Two prominent sculptors are teaming up to bring reflections of history to Burbank.
The Burbank City Council on Tuesday unanimously voted to allow Michael Davis and Eugene Daub to design, create and install three art sculptures that will be placed at three alcoves in Lincoln Park, located at 300 N. Buena Vista St.
The sculptors will have a budget of $350,000, which the City Council earmarked from the Art in Public Places Fund in 2015. The project is estimated to be completed by fall 2018, said Krista Dietrich, an administration officer for the Burbank Parks and Recreation Department.
Davis and Daub will begin working on designing and fabricating the sculptures, which will depict three different hats that tie into the history of Burbank and the San Fernando Valley.
The first sculpture, which will be placed at the alcove closest to Buena Vista, will be of Abraham Lincoln’s stovepipe hat, which is in honor of the park’s name and to the former Lincoln Elementary School that once stood there. Dietrich explained the hat will be made out of perforated metal alloy, will be 7 feet in diameter and 6-foot-4-inches tall — the same height as the 16th president of the United States. The brim of the hat will have sections of the Gettysburg Address written in cut-out letters.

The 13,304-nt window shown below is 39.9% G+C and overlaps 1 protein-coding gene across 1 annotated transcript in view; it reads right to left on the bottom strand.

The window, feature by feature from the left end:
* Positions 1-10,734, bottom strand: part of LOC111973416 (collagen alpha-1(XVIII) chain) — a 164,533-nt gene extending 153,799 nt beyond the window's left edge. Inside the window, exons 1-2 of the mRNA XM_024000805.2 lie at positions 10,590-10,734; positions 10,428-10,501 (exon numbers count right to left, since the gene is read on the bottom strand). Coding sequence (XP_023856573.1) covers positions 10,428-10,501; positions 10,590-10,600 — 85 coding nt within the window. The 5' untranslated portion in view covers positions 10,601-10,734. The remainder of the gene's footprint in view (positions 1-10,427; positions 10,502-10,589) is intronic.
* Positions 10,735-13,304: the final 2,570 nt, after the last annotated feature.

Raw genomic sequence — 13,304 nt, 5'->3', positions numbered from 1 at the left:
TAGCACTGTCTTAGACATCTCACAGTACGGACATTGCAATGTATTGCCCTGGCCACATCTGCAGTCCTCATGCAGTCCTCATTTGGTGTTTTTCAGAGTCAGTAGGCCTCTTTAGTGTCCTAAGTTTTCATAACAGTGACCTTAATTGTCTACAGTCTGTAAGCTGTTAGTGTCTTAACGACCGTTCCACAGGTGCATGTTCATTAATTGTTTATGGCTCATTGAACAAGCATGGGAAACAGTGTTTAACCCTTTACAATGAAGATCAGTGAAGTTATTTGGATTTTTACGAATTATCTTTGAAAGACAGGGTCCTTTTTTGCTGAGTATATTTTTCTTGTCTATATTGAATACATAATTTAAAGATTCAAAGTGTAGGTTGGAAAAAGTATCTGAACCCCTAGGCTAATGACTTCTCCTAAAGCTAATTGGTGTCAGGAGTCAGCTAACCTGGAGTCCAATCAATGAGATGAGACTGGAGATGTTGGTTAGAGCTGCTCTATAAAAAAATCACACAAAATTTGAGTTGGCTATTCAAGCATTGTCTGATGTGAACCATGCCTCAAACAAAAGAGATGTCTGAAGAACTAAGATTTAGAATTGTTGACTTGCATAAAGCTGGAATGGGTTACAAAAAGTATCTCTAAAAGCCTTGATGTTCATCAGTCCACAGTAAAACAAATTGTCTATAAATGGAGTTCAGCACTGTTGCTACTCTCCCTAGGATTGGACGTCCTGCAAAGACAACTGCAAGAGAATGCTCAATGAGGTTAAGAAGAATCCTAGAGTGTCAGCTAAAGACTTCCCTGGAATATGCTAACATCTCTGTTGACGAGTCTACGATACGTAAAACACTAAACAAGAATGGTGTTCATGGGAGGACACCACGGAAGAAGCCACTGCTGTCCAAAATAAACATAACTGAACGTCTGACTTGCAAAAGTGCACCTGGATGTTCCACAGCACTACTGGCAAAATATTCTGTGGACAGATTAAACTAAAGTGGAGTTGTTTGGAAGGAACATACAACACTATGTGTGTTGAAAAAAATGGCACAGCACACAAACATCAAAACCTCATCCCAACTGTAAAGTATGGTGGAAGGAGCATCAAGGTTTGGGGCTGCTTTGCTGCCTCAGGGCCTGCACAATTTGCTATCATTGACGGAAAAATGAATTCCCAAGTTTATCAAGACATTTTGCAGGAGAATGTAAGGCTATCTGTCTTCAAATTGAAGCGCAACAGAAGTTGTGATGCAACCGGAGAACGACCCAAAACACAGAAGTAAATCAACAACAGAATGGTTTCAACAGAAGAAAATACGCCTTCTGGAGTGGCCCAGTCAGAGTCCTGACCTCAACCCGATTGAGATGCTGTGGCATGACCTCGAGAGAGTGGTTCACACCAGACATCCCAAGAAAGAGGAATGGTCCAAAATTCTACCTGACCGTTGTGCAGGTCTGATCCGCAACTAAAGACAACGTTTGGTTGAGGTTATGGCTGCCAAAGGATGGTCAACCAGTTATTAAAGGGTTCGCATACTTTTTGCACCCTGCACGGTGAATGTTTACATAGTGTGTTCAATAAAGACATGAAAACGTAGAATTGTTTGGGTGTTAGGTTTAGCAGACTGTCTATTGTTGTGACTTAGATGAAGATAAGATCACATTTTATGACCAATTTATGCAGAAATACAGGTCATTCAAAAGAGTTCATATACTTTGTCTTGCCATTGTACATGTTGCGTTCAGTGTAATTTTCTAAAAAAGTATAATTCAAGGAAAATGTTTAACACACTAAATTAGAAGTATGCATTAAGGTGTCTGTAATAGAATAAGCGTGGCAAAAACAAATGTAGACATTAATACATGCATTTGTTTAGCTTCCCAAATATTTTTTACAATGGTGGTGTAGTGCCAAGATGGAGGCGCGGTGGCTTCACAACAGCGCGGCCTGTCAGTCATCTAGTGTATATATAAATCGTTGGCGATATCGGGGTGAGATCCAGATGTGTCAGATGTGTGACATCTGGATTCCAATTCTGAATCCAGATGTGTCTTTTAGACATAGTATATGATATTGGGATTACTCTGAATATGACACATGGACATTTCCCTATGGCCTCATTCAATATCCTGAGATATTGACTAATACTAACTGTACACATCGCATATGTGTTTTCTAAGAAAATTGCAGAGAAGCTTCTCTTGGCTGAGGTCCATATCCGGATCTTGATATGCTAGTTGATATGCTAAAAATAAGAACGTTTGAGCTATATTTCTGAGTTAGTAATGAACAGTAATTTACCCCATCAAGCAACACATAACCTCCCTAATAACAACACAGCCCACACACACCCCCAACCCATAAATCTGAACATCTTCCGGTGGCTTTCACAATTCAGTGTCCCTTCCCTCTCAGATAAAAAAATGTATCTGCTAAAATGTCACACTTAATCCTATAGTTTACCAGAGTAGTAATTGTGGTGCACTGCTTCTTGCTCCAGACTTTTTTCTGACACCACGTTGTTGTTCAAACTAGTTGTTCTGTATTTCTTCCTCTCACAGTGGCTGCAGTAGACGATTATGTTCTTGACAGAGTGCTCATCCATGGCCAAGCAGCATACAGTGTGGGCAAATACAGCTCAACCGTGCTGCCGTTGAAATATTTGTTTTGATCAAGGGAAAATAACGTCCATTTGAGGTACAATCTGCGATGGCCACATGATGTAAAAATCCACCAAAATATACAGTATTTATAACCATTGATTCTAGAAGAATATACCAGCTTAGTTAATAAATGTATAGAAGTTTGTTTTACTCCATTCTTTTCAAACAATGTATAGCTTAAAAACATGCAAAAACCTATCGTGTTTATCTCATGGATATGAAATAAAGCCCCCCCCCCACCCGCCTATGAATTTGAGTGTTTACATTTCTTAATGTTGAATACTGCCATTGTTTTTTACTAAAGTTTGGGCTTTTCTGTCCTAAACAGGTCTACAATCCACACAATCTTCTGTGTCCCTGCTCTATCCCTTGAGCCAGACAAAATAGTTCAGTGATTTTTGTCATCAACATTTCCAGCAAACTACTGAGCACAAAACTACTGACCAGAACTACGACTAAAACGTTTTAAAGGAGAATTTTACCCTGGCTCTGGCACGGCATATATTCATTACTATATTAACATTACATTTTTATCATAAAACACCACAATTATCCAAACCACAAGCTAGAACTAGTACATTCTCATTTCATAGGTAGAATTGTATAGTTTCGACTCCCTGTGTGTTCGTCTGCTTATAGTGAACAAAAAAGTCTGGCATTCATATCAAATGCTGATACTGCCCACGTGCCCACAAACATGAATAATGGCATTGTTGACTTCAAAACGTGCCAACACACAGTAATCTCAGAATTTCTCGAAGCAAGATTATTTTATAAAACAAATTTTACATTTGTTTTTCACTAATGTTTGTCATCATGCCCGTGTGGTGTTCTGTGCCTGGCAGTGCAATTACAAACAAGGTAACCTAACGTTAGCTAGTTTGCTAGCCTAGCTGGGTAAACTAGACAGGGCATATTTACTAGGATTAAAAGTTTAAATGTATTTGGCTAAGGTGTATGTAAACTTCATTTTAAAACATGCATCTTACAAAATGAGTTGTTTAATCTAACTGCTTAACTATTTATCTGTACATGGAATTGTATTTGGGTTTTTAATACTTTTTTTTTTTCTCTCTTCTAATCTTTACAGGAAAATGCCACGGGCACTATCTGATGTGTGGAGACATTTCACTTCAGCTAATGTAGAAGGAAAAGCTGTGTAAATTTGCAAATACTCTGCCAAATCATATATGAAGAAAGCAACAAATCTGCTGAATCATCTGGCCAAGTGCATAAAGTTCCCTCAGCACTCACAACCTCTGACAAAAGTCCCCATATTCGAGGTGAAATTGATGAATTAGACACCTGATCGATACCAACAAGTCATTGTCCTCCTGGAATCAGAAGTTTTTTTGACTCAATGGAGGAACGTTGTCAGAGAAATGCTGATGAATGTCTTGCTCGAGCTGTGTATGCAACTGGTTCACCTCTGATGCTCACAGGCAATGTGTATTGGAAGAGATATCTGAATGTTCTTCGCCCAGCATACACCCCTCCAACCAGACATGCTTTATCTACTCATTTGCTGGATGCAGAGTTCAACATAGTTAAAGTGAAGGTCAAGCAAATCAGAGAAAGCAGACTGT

The next sculpture, which will be adjacent to Lincoln’s hat, will be a broad-brimmed straw worker’s hat made out of ceramic tiles. The art piece is in honor of citizens and immigrants who cultivated and harvested the fruits and vegetables in the San Fernando Valley and the state, Dietrich said.
The final piece, which will be located at the alcove closest to Brighton Street, will represent Amelia Earhart’s helmet and goggles. The sculptors will be paying homage to the famous pilot who once lived in Toluca Lake and flew out of Burbank, by fabricating the sculpture of her headgear using the same style, design and construction methods that were used by aircraft manufacturers during World War II, Dietrich said.
She added that near the top of the helmet will be a cutout of Earhart’s Lockheed Electra plane, which is meant to create a viewing area into the sky.
Davis and Daub recently worked on a piece at the University of Southern California, which was of George Tirebiter, the university’s first mascot.
Davis, who lives in San Pedro, specializes in interactive art pieces, which includes a power-generating windmill for the Dallas Area Rapid Transit in Texas and a weather vane wind sculpture at the Arcadia Metro station.
Daub, who is also based in San Pedro, has his work more rooted in historical icons. Some of his pieces include a sculpture of Lewis and Clark located in Kansas City, Kan., an art piece honoring the USS San Diego located at the Port of San Diego and a sculpture of civil rights figure Rosa Parks, which was dedicated by former President Barack Obama in the rotunda of the National Statuary Hall in Washington, D.C.